“It’s a disruptive period of time when the players are rearranging themselves,” said David W. Johnson, the chief executive of 4sight Health, a consultant.
Although the Justice Department appears willing to allow so-called vertical mergers by companies that do not directly compete, Aetna said last month that it would sell its private Medicare drug plans to WellCare Health Plans to address concerns that the combined companies would control too much of the market.
State regulators and consumer groups have also raised concerns about the impact of the Aetna’s merger with CVS, saying that the lack of large pharmacy managers that aren’t affiliated with insurers could make it difficult for smaller competitors in either sector.
Previous mergers in the industryhave left consumers with fewer choices and higher drug bills, said David A. Balto, an antitrust lawyer who is a critic of the pharmacy managers.
“This is a marketplace that hasn’t done well because of lack of transparency, and transparency may be even weaker,” said Mr. Balto, who had worked at the Federal Trade Commission and the Justice Department. Affiliations with large insurers could also change that dynamic, he added. “It might correct some of the more pernicious practices.”
Mr. Balto warned that while state officials have not traditionally overseen pharmacy managers, the combined mammoths “could bring them into the cross hairs of regulation.”
The mergers also show how far organizations are crossing the traditional line between insurance companies responsible for paying for care and providers responsible for delivering it.
There have always been organizations that perform both functions, but the lines have become increasingly blurred. UnitedHealth, for example, has been aggressively buying physician practices and surgery centers, while Humana announced plans to become the nation’s largest provider of hospice care.
“The nature of the last six to 12 months is much more vertical and the size of the deals are significantly larger,” said Gurpreet Singh, a partner specializing in health care services at the consulting and advisory firm PwC.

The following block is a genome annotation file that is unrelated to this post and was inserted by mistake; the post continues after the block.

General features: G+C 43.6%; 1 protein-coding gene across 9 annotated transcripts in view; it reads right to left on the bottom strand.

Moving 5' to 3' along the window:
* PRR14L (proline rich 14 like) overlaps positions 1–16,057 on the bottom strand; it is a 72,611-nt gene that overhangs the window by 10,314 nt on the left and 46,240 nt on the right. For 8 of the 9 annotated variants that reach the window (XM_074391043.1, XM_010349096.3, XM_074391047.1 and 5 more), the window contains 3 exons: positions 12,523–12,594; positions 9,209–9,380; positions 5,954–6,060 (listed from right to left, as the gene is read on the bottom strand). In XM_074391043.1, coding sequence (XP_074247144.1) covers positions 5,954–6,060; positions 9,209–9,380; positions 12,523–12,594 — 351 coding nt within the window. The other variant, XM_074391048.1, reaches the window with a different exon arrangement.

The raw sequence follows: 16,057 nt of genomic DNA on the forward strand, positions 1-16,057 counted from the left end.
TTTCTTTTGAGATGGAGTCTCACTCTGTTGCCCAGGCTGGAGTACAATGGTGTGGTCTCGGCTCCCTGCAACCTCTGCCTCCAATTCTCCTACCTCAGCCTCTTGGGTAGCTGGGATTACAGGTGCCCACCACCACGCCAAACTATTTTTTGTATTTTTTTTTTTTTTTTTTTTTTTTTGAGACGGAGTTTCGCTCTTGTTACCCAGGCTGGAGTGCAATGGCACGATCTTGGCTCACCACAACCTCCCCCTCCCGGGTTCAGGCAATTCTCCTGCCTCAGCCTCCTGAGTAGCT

Much of the enthusiasm over CVS’s acquisition of Aetna has focused on the insurer’s addition of a retail component and the potential for to it to use CVS’s 10,000 pharmacies and 1,100 retail clinics to deliver care, particularly to Aetna customers.
Imagine a single hub where someone can go to get care for everything from a sore throat to their diabetes.
“In our new health care model, we provide people access to more affordable care when, where and how they need it,” Larry Merlo, CVS’s chief executive, recently said. “Care will be coordinated among the health care providers, caregivers and their health care teams, leveraging the connectivity CVS will provide.”
Mr. Merlo will be the chief executive of the combined companies, and Mark T. Bertolini, Aetna’s chief executive, will step down and join the CVS board. CVS has committed to keeping Aetna at its headquarters in Hartford for the next decade.
CVS stores could become places to get blood tests for monitoring chronic conditions, not just toothpaste or prescription refills. “You could see the store as a base of operations for a lot of these delivery channels,” said George Hill, a senior analyst at RBC Capital Markets.
Mr. Hill said CVS was also well situated for any onslaught by newcomers like Amazon. In addition to the regulatory hurdles such entrants would have to scale to sell prescription drugs, people typically buy medicine from drugstore or mail-order companies dictated by their health plan.
“You’re going to go where your payer has told you to go,” Mr. Hill said.
It may be years before it is clear whether Aetna and CVS can succeed in changing how their businesses operate.
“There’s a lot of opportunity,” Mr. Marcotte said, but warned that the size of the combined companies makes it even more challenging. “These big mergers take a while to integrate,” he said.
Source: The New York Times